Leaders who adopt inclusive behaviors, like showing empathy, are especially critical in ensuring women feel included. The daily interactions employees have with supervisors play a large role in building—or eroding—confidence and ambition. This is particularly true for women, although inclusive behaviors help men feel included, too. Like the curb-cut effect, where sidewalk ramps designed for people in wheelchairs ended up benefiting cyclists,  parents pushing strollers, and others, firms that focus on inclusive practices will uplift not only women, but all employees.

Champion flexible workers and eliminate barriers to their success

For workers who need or want flexibility, part-time or remote work can keep them in the workforce. But these arrangements often come with career deceleration and steep pay penalties. Our survey shows that part-time workers are less satisfied in their jobs. While more women are in part-time and flexible work arrangements today, men are increasingly prioritizing flexibility, too. More than 60% of US workers don’t want to return to the office full time, according to a Bain survey. In this environment, finding ways to support different work models and mitigate barriers to success is more important than ever.

Part-time and remote workers often experience bias, including in promotion. Remote workers are less likely to be promoted despite similar or greater productivity. Many of the same bias mitigation tactics for gender bias will also help workers who prioritize flexibility. Beyond bias trainings and eliminating ambiguous success criteria, leading companies will create opportunities for remote or flexible workers to have dedicated in-person time with their managers and firm leaders.

The video conferencing company Zoom allows its employees to choose an in-person, remote, or hybrid work model, and the choice doesn’t have to be fixed—employees can switch if the model isn’t working for them. Zoom managers are required to complete bias training to ensure equitable treatment across work models. Airbnb has a single-pay-tier, work-from-anywhere policy. In this remote-first model, quarterly in-person meetings help keep all workers on a level playing field. At our firm, workers across tenure levels can move to part-time (often 60% or 80% time) arrangements while continuing to advance, and models of success are championed.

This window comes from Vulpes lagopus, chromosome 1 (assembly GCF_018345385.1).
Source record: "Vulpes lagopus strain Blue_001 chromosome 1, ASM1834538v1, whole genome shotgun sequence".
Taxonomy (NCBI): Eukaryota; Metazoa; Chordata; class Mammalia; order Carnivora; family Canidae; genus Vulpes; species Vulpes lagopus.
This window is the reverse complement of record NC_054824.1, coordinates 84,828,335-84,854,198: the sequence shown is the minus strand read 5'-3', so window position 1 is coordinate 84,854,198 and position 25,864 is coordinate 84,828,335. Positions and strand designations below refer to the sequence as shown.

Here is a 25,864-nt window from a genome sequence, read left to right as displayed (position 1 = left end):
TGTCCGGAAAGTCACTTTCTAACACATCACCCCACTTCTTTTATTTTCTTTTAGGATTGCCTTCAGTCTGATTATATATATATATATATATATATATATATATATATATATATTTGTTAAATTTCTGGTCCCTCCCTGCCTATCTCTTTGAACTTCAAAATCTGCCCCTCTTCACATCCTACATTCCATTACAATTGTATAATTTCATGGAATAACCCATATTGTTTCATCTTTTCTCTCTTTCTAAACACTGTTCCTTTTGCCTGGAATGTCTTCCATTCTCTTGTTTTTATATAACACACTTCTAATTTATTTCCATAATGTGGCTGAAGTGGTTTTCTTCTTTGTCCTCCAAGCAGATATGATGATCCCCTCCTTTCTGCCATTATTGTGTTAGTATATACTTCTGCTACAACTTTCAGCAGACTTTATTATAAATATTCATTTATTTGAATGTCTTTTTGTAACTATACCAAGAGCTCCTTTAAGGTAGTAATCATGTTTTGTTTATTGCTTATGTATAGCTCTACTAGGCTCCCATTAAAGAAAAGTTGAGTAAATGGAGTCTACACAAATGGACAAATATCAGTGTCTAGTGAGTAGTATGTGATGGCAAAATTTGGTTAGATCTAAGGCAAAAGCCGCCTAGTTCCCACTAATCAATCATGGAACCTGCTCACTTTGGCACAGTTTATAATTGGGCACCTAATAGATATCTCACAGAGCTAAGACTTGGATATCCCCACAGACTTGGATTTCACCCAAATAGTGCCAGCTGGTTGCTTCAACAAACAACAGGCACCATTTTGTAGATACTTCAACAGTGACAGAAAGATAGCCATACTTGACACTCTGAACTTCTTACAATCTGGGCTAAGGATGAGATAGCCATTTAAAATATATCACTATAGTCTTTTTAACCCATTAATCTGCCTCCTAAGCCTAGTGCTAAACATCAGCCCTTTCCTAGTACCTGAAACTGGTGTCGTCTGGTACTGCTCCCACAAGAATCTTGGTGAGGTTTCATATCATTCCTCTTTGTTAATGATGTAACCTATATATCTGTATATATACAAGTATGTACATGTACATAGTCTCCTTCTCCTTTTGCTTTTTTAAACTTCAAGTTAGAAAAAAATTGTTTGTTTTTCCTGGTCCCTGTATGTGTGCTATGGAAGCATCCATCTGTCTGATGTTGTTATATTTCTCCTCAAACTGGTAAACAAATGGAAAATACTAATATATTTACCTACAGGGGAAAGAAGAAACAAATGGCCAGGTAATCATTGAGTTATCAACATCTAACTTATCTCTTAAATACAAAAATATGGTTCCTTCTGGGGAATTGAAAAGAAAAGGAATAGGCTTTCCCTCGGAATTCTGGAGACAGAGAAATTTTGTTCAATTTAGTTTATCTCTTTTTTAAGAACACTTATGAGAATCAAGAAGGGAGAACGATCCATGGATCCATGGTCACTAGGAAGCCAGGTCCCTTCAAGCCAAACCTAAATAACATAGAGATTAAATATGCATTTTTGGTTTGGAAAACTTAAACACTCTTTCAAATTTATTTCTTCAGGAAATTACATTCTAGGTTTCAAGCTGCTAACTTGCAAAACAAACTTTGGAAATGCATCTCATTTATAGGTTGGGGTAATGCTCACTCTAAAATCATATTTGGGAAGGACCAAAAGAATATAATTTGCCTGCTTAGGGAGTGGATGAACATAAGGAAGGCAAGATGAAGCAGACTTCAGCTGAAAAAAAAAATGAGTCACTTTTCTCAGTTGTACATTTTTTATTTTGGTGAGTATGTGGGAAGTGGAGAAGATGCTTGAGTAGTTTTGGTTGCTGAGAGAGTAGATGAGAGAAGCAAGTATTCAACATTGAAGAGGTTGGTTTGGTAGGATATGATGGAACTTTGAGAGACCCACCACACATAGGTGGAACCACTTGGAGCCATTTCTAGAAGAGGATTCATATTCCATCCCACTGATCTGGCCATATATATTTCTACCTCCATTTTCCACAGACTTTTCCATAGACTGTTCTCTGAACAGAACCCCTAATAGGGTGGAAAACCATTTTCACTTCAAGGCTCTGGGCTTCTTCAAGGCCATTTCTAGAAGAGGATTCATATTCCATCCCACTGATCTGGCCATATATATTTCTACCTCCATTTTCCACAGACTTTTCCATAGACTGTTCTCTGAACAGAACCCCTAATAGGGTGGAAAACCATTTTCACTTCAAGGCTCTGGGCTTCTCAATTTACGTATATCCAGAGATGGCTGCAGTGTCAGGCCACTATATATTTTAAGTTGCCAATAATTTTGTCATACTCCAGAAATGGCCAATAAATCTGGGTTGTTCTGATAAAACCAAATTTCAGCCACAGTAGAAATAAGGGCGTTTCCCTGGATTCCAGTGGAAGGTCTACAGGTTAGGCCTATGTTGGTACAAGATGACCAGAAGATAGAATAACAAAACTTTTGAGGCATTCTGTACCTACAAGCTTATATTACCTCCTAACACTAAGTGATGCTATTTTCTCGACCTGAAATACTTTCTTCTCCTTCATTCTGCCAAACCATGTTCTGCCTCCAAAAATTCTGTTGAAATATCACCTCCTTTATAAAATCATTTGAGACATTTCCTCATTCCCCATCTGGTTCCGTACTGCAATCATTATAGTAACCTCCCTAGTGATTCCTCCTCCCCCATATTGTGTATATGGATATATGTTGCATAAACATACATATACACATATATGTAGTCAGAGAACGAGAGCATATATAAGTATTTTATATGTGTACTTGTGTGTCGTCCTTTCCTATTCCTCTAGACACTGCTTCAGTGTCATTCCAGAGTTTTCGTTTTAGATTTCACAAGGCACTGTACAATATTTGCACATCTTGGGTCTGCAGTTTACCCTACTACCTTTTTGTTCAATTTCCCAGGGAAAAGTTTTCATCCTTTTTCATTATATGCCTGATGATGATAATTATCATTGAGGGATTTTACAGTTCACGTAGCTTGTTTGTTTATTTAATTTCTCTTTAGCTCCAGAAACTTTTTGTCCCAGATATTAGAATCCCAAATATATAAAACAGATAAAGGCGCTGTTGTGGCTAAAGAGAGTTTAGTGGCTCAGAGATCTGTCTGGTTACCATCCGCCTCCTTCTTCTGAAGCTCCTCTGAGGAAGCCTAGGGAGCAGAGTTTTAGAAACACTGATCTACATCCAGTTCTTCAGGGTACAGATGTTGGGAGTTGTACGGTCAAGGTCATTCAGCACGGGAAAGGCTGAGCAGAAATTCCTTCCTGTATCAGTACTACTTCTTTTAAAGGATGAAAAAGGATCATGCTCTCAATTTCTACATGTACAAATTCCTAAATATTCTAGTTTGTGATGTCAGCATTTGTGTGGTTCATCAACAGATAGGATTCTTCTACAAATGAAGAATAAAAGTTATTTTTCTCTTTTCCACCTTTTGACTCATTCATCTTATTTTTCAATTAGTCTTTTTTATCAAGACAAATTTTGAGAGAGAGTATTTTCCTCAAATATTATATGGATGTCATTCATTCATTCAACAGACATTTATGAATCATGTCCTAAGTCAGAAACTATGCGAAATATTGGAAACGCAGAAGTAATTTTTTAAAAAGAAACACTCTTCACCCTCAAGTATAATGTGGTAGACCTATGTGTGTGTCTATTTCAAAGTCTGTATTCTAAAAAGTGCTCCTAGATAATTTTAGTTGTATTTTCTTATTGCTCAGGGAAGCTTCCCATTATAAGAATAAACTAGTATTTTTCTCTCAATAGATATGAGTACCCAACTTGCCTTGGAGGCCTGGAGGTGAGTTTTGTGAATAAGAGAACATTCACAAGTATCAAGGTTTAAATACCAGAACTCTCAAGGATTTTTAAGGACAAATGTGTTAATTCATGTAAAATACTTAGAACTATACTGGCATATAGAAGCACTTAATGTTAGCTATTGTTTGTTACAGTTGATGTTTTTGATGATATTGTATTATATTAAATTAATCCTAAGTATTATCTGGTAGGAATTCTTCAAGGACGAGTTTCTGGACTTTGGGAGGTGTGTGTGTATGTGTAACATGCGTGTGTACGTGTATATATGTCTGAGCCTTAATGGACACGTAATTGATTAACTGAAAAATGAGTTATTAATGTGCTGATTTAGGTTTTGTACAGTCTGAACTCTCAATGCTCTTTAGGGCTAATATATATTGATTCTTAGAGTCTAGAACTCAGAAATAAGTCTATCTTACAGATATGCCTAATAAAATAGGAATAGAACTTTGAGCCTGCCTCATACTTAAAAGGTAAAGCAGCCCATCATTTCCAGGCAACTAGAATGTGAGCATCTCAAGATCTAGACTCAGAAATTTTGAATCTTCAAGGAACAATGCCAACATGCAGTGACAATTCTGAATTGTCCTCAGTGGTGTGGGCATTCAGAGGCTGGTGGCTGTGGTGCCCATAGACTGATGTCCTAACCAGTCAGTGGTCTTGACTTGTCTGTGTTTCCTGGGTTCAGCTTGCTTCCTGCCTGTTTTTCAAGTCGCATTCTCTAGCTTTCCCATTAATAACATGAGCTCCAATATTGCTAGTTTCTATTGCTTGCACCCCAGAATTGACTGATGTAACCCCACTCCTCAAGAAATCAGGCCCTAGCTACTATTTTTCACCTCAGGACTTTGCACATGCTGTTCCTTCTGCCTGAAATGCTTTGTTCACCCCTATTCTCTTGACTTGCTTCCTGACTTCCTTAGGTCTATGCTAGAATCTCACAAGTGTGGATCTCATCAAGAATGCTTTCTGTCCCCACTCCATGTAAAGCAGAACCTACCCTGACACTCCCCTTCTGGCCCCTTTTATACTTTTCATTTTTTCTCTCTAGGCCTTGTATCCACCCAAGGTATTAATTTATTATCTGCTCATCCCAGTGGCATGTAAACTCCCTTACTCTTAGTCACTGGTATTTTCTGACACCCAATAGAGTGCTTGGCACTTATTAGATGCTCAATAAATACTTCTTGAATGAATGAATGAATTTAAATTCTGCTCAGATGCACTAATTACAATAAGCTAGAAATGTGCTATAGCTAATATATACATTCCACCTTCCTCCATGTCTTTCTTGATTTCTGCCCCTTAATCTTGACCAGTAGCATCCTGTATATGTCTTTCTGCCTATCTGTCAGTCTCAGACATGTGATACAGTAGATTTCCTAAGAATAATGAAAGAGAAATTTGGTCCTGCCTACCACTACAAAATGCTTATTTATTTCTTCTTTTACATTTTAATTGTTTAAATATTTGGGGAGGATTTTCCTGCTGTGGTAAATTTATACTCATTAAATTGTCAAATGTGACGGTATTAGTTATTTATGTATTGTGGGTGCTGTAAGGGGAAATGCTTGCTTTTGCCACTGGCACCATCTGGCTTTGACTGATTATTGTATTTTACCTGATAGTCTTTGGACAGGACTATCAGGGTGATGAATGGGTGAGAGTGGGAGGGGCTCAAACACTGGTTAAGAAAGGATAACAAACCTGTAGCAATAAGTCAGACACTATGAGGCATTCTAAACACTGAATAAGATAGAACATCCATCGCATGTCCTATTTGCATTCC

Celebrating the successes of flexible workers in town hall meetings, annual reports, and awards is critical. Stryker recently launched four models of flexible work (remote, in-field, on-site, and hybrid) and celebrates employees in each model through profiles on its website.

Unlock new talent pools through reskilling and returners programs

Women are more likely than men to off-ramp and take an extended leave mid-career, often due to family obligations. And while roughly 90% of women want to return, only 40% actually do. Nearly three-quarters of women trying to return to work after a voluntary leave have trouble finding a job.

Workers who have taken extended leaves represent a promising talent pool but may need to learn new hard or soft skills to reenter the workforce. Returners programs that offer training for in-demand digital skills can also improve the gender balance in higher-growth occupations. In addition, reskilling or upskilling current workers can improve retention and develop a pipeline of diverse talent into management positions. And former employees can also be an important and often overlooked potential talent pool, especially in a tight labor market.

Avanade, a Dutch IT company, is paying all costs for women to be retrained in IT. Participants receive a job guarantee as soon as they start the program. Avanade has said that it is targeting women to improve workforce diversity and alleviate the pressures of a tight labor market. Reskilling and returners programs need not be targeted specifically at women—Mastercard and Amazon both offer 12- to 16-week returners programs designed for any person who has been out of the workforce for an extended period.

Finding balance

Addressing gender bias is a multiyear journey without a finite destination. But it is critical for ensuring that women at work reach their full potential. In the race for talent, companies cannot afford to leave half their potential talent behind.

The authors would like to thank the following team members for their contributions: Cassy Reichert, Thomas Devlin, Krystle Jiang, Julie Coffman, James Root, James Allen, Karen Harris, Eva Gupta, Neelima Jain, Shreyas Raj Krishna, Nitya Pahuja, and the Bain Futures team at the Bain Capability Network.